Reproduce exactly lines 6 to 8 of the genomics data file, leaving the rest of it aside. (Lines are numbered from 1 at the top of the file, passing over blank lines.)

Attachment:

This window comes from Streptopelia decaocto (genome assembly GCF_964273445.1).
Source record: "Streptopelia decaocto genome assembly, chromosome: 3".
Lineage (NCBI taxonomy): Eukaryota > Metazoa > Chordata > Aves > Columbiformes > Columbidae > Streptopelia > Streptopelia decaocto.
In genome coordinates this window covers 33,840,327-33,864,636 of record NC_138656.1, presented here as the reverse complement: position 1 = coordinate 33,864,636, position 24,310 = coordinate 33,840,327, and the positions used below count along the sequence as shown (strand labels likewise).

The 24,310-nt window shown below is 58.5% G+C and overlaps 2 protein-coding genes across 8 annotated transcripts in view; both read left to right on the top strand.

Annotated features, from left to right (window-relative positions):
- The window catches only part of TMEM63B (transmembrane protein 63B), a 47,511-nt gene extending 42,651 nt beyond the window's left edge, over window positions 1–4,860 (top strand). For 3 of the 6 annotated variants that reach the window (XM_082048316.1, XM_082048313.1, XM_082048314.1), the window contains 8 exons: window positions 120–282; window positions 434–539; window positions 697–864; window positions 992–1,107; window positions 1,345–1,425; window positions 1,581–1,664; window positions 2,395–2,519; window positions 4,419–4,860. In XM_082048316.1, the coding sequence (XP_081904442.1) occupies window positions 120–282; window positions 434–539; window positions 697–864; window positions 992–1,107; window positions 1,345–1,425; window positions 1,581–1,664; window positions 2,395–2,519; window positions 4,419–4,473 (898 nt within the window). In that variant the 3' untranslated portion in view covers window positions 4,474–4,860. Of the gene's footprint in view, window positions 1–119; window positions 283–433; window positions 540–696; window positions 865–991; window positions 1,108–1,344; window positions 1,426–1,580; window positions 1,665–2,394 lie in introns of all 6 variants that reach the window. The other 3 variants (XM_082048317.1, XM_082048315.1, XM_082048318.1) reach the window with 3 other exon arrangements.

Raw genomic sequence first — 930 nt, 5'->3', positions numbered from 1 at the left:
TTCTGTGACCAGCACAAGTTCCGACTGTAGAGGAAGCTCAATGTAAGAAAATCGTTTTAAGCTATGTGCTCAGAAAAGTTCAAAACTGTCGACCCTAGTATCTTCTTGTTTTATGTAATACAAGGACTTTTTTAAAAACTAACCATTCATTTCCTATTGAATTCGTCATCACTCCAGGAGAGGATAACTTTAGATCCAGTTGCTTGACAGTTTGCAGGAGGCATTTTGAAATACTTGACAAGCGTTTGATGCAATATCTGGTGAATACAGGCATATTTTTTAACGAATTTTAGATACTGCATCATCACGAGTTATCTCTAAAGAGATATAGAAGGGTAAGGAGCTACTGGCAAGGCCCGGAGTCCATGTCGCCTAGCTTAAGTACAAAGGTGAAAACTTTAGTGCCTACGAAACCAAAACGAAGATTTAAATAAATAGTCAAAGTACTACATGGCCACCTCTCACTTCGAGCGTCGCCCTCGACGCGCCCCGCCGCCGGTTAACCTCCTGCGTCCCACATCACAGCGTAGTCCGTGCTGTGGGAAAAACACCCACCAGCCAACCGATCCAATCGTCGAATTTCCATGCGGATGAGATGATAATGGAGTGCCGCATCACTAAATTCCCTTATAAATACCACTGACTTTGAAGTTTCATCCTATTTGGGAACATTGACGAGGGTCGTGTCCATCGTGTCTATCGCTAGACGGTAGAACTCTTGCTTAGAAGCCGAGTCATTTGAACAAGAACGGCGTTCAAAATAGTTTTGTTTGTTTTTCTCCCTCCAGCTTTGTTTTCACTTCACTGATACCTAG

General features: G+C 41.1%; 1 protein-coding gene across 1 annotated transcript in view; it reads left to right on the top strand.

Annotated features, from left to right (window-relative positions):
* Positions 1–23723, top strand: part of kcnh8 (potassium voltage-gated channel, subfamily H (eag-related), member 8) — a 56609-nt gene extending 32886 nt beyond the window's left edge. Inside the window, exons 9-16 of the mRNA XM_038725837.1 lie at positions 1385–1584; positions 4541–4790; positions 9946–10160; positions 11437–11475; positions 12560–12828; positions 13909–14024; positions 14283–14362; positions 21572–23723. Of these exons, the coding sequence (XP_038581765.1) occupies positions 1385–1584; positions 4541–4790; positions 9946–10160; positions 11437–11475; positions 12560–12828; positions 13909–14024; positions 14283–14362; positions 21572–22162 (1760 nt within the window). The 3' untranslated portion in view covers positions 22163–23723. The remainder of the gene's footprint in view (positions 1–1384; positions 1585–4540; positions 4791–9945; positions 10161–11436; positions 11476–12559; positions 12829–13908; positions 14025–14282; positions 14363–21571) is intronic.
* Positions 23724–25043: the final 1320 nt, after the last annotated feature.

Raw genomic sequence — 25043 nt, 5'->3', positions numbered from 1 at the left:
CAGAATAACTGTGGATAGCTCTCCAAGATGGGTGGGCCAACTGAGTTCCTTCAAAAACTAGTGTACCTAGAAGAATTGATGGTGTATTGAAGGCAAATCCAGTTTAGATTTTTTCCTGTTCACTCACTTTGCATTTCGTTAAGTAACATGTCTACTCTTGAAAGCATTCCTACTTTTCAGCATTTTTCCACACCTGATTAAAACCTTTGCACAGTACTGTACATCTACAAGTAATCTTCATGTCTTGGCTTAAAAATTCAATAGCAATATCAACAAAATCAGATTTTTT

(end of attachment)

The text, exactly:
Annotated features, from left to right (window-relative positions):
- The window catches only part of TMEM63B (transmembrane protein 63B), a 47,511-nt gene extending 42,651 nt beyond the window's left edge, over window positions 1–4,860 (top strand). For 3 of the 6 annotated variants that reach the window (XM_082048316.1, XM_082048313.1, XM_082048314.1), the window contains 8 exons: window positions 120–282; window positions 434–539; window positions 697–864; window positions 992–1,107; window positions 1,345–1,425; window positions 1,581–1,664; window positions 2,395–2,519; window positions 4,419–4,860. In XM_082048316.1, the coding sequence (XP_081904442.1) occupies window positions 120–282; window positions 434–539; window positions 697–864; window positions 992–1,107; window positions 1,345–1,425; window positions 1,581–1,664; window positions 2,395–2,519; window positions 4,419–4,473 (898 nt within the window). In that variant the 3' untranslated portion in view covers window positions 4,474–4,860. Of the gene's footprint in view, window positions 1–119; window positions 283–433; window positions 540–696; window positions 865–991; window positions 1,108–1,344; window positions 1,426–1,580; window positions 1,665–2,394 lie in introns of all 6 variants that reach the window. The other 3 variants (XM_082048317.1, XM_082048315.1, XM_082048318.1) reach the window with 3 other exon arrangements.

Raw genomic sequence first — 930 nt, 5'->3', positions numbered from 1 at the left: